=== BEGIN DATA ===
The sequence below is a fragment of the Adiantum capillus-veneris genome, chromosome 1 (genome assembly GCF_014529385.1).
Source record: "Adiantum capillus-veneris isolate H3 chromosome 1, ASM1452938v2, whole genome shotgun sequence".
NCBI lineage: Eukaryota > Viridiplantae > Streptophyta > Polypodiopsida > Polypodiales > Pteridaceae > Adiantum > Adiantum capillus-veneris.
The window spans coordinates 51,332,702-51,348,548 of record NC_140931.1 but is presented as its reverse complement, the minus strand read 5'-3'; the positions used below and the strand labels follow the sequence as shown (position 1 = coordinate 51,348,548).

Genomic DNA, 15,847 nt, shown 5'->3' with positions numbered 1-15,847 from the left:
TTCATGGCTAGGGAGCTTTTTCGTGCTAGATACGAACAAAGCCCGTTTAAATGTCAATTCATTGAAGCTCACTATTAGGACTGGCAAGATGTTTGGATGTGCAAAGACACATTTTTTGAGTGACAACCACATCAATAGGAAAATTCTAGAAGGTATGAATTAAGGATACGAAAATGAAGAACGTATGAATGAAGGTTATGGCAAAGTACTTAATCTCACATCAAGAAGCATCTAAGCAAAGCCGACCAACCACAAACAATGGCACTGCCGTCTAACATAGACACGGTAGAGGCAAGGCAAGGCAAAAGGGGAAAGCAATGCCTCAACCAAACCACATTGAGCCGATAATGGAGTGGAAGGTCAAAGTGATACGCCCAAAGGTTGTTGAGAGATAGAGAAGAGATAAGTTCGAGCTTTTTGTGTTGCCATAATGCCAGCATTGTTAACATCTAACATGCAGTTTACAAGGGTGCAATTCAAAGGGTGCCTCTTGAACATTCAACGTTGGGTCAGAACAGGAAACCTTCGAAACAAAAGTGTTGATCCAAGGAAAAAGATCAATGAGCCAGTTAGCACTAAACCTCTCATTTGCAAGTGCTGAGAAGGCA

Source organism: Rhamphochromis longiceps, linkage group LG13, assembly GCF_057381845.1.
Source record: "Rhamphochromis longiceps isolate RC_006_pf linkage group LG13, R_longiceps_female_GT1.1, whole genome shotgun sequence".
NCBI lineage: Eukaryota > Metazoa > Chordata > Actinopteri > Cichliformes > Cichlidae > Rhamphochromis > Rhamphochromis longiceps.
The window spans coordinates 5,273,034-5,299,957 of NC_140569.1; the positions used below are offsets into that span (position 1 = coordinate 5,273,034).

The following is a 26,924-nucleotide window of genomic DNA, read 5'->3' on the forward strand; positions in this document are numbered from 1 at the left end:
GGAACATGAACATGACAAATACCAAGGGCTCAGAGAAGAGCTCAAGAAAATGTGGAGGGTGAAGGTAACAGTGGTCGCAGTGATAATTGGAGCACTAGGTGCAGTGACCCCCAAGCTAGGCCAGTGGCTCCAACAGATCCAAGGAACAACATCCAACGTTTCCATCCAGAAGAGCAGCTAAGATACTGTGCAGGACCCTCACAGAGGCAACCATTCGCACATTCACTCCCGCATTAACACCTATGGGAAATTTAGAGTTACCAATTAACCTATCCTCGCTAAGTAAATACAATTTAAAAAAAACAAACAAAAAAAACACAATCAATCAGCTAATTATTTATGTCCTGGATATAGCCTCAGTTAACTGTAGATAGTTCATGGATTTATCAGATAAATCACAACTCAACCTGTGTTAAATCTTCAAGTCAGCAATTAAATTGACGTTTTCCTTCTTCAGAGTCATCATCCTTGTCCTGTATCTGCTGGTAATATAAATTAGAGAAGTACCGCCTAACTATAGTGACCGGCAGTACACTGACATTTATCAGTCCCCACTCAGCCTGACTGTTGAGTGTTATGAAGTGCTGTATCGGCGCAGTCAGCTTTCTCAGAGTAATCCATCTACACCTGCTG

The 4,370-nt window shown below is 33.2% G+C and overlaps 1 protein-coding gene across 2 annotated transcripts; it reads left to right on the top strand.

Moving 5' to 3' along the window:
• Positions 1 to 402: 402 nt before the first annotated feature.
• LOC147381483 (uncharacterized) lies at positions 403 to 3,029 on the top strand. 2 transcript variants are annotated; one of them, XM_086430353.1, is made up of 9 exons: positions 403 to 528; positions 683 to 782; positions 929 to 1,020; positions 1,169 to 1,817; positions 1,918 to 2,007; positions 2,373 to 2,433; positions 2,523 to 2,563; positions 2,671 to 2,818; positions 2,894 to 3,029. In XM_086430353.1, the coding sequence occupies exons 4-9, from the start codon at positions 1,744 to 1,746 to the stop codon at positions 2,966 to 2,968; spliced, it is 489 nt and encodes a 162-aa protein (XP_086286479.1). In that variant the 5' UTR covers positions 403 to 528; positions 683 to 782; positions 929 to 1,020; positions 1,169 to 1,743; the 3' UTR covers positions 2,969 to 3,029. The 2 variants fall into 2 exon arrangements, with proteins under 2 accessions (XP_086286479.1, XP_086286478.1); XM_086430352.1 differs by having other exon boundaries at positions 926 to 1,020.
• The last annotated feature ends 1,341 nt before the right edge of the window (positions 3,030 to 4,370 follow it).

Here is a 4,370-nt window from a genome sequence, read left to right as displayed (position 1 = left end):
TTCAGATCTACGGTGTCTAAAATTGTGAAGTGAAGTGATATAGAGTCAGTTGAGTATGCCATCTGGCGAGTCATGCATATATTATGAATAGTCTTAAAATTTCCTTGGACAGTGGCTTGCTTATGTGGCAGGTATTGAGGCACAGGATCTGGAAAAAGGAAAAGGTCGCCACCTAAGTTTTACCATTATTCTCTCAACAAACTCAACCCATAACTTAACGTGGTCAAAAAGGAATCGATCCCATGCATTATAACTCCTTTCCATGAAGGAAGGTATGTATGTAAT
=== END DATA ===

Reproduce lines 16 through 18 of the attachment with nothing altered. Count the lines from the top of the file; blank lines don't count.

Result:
• LOC147381483 (uncharacterized) lies at positions 403 to 3,029 on the top strand. 2 transcript variants are annotated; one of them, XM_086430353.1, is made up of 9 exons: positions 403 to 528; positions 683 to 782; positions 929 to 1,020; positions 1,169 to 1,817; positions 1,918 to 2,007; positions 2,373 to 2,433; positions 2,523 to 2,563; positions 2,671 to 2,818; positions 2,894 to 3,029. In XM_086430353.1, the coding sequence occupies exons 4-9, from the start codon at positions 1,744 to 1,746 to the stop codon at positions 2,966 to 2,968; spliced, it is 489 nt and encodes a 162-aa protein (XP_086286479.1). In that variant the 5' UTR covers positions 403 to 528; positions 683 to 782; positions 929 to 1,020; positions 1,169 to 1,743; the 3' UTR covers positions 2,969 to 3,029. The 2 variants fall into 2 exon arrangements, with proteins under 2 accessions (XP_086286479.1, XP_086286478.1); XM_086430352.1 differs by having other exon boundaries at positions 926 to 1,020.
• The last annotated feature ends 1,341 nt before the right edge of the window (positions 3,030 to 4,370 follow it).

Here is a 4,370-nt window from a genome sequence, read left to right as displayed (position 1 = left end):